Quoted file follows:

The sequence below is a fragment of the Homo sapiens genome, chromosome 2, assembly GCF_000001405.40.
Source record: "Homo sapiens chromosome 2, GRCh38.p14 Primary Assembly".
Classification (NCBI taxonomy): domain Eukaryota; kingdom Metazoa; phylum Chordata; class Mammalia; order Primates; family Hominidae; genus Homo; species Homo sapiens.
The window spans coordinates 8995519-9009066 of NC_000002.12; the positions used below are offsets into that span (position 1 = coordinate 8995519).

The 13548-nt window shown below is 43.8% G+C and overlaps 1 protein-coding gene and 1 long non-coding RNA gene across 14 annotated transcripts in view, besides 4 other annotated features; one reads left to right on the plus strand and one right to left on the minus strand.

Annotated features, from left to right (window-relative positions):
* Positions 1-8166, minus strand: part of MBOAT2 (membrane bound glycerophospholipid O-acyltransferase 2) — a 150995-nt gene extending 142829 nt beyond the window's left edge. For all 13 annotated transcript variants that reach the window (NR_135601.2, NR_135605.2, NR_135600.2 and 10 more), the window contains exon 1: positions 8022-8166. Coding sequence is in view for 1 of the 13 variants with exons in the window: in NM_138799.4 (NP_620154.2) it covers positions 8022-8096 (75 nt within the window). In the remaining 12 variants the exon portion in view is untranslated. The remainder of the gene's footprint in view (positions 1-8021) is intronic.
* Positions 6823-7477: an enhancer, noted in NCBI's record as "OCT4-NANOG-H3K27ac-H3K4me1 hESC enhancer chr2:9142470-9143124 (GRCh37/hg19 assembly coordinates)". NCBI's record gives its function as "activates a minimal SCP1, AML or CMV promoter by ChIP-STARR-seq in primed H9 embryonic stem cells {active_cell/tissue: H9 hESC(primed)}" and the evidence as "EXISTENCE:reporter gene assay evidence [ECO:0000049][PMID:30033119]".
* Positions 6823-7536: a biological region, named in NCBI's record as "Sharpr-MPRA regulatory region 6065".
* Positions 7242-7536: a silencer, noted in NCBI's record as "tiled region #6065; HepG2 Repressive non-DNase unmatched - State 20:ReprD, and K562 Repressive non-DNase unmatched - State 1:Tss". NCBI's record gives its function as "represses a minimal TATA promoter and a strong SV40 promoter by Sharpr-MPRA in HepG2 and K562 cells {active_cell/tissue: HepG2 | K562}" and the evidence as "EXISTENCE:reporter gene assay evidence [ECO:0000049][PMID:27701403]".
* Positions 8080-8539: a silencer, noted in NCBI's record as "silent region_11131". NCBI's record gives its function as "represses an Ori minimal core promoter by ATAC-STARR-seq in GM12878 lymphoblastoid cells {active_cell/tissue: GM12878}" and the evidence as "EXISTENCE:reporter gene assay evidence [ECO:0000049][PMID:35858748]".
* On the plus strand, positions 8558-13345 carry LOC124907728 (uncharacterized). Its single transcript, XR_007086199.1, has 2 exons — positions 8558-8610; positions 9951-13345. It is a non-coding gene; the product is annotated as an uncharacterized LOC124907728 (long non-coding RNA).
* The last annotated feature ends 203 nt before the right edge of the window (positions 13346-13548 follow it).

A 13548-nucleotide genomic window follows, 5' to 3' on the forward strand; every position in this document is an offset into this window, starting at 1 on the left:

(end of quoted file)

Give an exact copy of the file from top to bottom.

The sequence below is a fragment of the Homo sapiens genome, chromosome 2, assembly GCF_000001405.40.
Source record: "Homo sapiens chromosome 2, GRCh38.p14 Primary Assembly".
Classification (NCBI taxonomy): domain Eukaryota; kingdom Metazoa; phylum Chordata; class Mammalia; order Primates; family Hominidae; genus Homo; species Homo sapiens.
The window spans coordinates 8995519-9009066 of NC_000002.12; the positions used below are offsets into that span (position 1 = coordinate 8995519).

The 13548-nt window shown below is 43.8% G+C and overlaps 1 protein-coding gene and 1 long non-coding RNA gene across 14 annotated transcripts in view, besides 4 other annotated features; one reads left to right on the plus strand and one right to left on the minus strand.

Annotated features, from left to right (window-relative positions):
* Positions 1-8166, minus strand: part of MBOAT2 (membrane bound glycerophospholipid O-acyltransferase 2) — a 150995-nt gene extending 142829 nt beyond the window's left edge. For all 13 annotated transcript variants that reach the window (NR_135601.2, NR_135605.2, NR_135600.2 and 10 more), the window contains exon 1: positions 8022-8166. Coding sequence is in view for 1 of the 13 variants with exons in the window: in NM_138799.4 (NP_620154.2) it covers positions 8022-8096 (75 nt within the window). In the remaining 12 variants the exon portion in view is untranslated. The remainder of the gene's footprint in view (positions 1-8021) is intronic.
* Positions 6823-7477: an enhancer, noted in NCBI's record as "OCT4-NANOG-H3K27ac-H3K4me1 hESC enhancer chr2:9142470-9143124 (GRCh37/hg19 assembly coordinates)". NCBI's record gives its function as "activates a minimal SCP1, AML or CMV promoter by ChIP-STARR-seq in primed H9 embryonic stem cells {active_cell/tissue: H9 hESC(primed)}" and the evidence as "EXISTENCE:reporter gene assay evidence [ECO:0000049][PMID:30033119]".
* Positions 6823-7536: a biological region, named in NCBI's record as "Sharpr-MPRA regulatory region 6065".
* Positions 7242-7536: a silencer, noted in NCBI's record as "tiled region #6065; HepG2 Repressive non-DNase unmatched - State 20:ReprD, and K562 Repressive non-DNase unmatched - State 1:Tss". NCBI's record gives its function as "represses a minimal TATA promoter and a strong SV40 promoter by Sharpr-MPRA in HepG2 and K562 cells {active_cell/tissue: HepG2 | K562}" and the evidence as "EXISTENCE:reporter gene assay evidence [ECO:0000049][PMID:27701403]".
* Positions 8080-8539: a silencer, noted in NCBI's record as "silent region_11131". NCBI's record gives its function as "represses an Ori minimal core promoter by ATAC-STARR-seq in GM12878 lymphoblastoid cells {active_cell/tissue: GM12878}" and the evidence as "EXISTENCE:reporter gene assay evidence [ECO:0000049][PMID:35858748]".
* On the plus strand, positions 8558-13345 carry LOC124907728 (uncharacterized). Its single transcript, XR_007086199.1, has 2 exons — positions 8558-8610; positions 9951-13345. It is a non-coding gene; the product is annotated as an uncharacterized LOC124907728 (long non-coding RNA).
* The last annotated feature ends 203 nt before the right edge of the window (positions 13346-13548 follow it).

A 13548-nucleotide genomic window follows, 5' to 3' on the forward strand; every position in this document is an offset into this window, starting at 1 on the left: